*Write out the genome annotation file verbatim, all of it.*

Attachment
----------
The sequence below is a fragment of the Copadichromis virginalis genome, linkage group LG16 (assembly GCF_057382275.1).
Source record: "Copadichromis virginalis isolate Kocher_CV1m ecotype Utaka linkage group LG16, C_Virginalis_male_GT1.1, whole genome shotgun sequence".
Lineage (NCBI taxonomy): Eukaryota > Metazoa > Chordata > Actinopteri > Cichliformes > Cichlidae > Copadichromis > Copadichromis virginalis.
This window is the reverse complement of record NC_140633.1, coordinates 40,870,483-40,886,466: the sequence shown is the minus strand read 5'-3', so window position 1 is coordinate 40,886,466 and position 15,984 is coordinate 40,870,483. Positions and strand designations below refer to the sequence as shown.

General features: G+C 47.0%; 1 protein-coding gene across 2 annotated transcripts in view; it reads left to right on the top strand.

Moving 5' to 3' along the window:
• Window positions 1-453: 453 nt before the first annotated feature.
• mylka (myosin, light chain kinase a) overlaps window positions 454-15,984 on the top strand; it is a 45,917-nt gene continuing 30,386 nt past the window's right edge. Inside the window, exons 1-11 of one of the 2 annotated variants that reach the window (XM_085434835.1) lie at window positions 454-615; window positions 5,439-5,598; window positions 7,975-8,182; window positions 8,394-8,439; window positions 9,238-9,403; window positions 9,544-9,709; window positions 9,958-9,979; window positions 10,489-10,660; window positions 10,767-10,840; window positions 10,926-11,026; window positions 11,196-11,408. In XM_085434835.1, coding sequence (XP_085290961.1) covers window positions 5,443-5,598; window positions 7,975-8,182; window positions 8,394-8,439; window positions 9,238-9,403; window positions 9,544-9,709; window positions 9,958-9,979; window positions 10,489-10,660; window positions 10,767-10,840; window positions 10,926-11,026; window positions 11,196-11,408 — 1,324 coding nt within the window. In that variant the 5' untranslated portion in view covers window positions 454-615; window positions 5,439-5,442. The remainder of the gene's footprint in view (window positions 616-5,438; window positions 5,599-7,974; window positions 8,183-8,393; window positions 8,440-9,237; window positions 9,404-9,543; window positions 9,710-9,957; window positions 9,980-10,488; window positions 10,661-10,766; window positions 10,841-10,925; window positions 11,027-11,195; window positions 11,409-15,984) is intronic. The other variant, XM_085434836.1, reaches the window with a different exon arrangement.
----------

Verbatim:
The sequence below is a fragment of the Copadichromis virginalis genome, linkage group LG16 (assembly GCF_057382275.1).
Source record: "Copadichromis virginalis isolate Kocher_CV1m ecotype Utaka linkage group LG16, C_Virginalis_male_GT1.1, whole genome shotgun sequence".
Lineage (NCBI taxonomy): Eukaryota > Metazoa > Chordata > Actinopteri > Cichliformes > Cichlidae > Copadichromis > Copadichromis virginalis.
This window is the reverse complement of record NC_140633.1, coordinates 40,870,483-40,886,466: the sequence shown is the minus strand read 5'-3', so window position 1 is coordinate 40,886,466 and position 15,984 is coordinate 40,870,483. Positions and strand designations below refer to the sequence as shown.

General features: G+C 47.0%; 1 protein-coding gene across 2 annotated transcripts in view; it reads left to right on the top strand.

Moving 5' to 3' along the window:
• Window positions 1-453: 453 nt before the first annotated feature.
• mylka (myosin, light chain kinase a) overlaps window positions 454-15,984 on the top strand; it is a 45,917-nt gene continuing 30,386 nt past the window's right edge. Inside the window, exons 1-11 of one of the 2 annotated variants that reach the window (XM_085434835.1) lie at window positions 454-615; window positions 5,439-5,598; window positions 7,975-8,182; window positions 8,394-8,439; window positions 9,238-9,403; window positions 9,544-9,709; window positions 9,958-9,979; window positions 10,489-10,660; window positions 10,767-10,840; window positions 10,926-11,026; window positions 11,196-11,408. In XM_085434835.1, coding sequence (XP_085290961.1) covers window positions 5,443-5,598; window positions 7,975-8,182; window positions 8,394-8,439; window positions 9,238-9,403; window positions 9,544-9,709; window positions 9,958-9,979; window positions 10,489-10,660; window positions 10,767-10,840; window positions 10,926-11,026; window positions 11,196-11,408 — 1,324 coding nt within the window. In that variant the 5' untranslated portion in view covers window positions 454-615; window positions 5,439-5,442. The remainder of the gene's footprint in view (window positions 616-5,438; window positions 5,599-7,974; window positions 8,183-8,393; window positions 8,440-9,237; window positions 9,404-9,543; window positions 9,710-9,957; window positions 9,980-10,488; window positions 10,661-10,766; window positions 10,841-10,925; window positions 11,027-11,195; window positions 11,409-15,984) is intronic. The other variant, XM_085434836.1, reaches the window with a different exon arrangement.